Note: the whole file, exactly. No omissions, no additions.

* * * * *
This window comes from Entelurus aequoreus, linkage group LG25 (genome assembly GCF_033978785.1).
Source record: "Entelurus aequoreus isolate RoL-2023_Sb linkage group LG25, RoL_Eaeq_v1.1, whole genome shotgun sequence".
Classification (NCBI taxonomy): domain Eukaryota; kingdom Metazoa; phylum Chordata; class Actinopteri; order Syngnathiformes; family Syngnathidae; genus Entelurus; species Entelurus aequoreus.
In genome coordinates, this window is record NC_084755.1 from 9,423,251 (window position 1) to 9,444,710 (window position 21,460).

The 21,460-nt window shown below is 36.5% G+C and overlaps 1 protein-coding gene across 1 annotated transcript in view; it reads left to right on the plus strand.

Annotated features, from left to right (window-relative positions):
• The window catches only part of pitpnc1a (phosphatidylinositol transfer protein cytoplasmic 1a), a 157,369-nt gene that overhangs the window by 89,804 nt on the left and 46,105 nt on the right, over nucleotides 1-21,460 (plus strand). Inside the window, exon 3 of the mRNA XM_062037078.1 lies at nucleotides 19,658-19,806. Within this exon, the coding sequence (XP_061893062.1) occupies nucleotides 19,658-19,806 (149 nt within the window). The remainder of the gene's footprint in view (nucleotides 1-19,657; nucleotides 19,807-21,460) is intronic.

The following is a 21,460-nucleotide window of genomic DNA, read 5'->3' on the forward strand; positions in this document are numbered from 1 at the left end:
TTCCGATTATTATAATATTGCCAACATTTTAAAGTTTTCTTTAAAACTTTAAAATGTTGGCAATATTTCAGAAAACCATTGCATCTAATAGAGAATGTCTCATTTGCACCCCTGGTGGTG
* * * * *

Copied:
This window comes from Entelurus aequoreus, linkage group LG25 (genome assembly GCF_033978785.1).
Source record: "Entelurus aequoreus isolate RoL-2023_Sb linkage group LG25, RoL_Eaeq_v1.1, whole genome shotgun sequence".
Classification (NCBI taxonomy): domain Eukaryota; kingdom Metazoa; phylum Chordata; class Actinopteri; order Syngnathiformes; family Syngnathidae; genus Entelurus; species Entelurus aequoreus.
In genome coordinates, this window is record NC_084755.1 from 9,423,251 (window position 1) to 9,444,710 (window position 21,460).

The 21,460-nt window shown below is 36.5% G+C and overlaps 1 protein-coding gene across 1 annotated transcript in view; it reads left to right on the plus strand.

Annotated features, from left to right (window-relative positions):
• The window catches only part of pitpnc1a (phosphatidylinositol transfer protein cytoplasmic 1a), a 157,369-nt gene that overhangs the window by 89,804 nt on the left and 46,105 nt on the right, over nucleotides 1-21,460 (plus strand). Inside the window, exon 3 of the mRNA XM_062037078.1 lies at nucleotides 19,658-19,806. Within this exon, the coding sequence (XP_061893062.1) occupies nucleotides 19,658-19,806 (149 nt within the window). The remainder of the gene's footprint in view (nucleotides 1-19,657; nucleotides 19,807-21,460) is intronic.

The following is a 21,460-nucleotide window of genomic DNA, read 5'->3' on the forward strand; positions in this document are numbered from 1 at the left end:
TTCCGATTATTATAATATTGCCAACATTTTAAAGTTTTCTTTAAAACTTTAAAATGTTGGCAATATTTCAGAAAACCATTGCATCTAATAGAGAATGTCTCATTTGCACCCCTGGTGGTG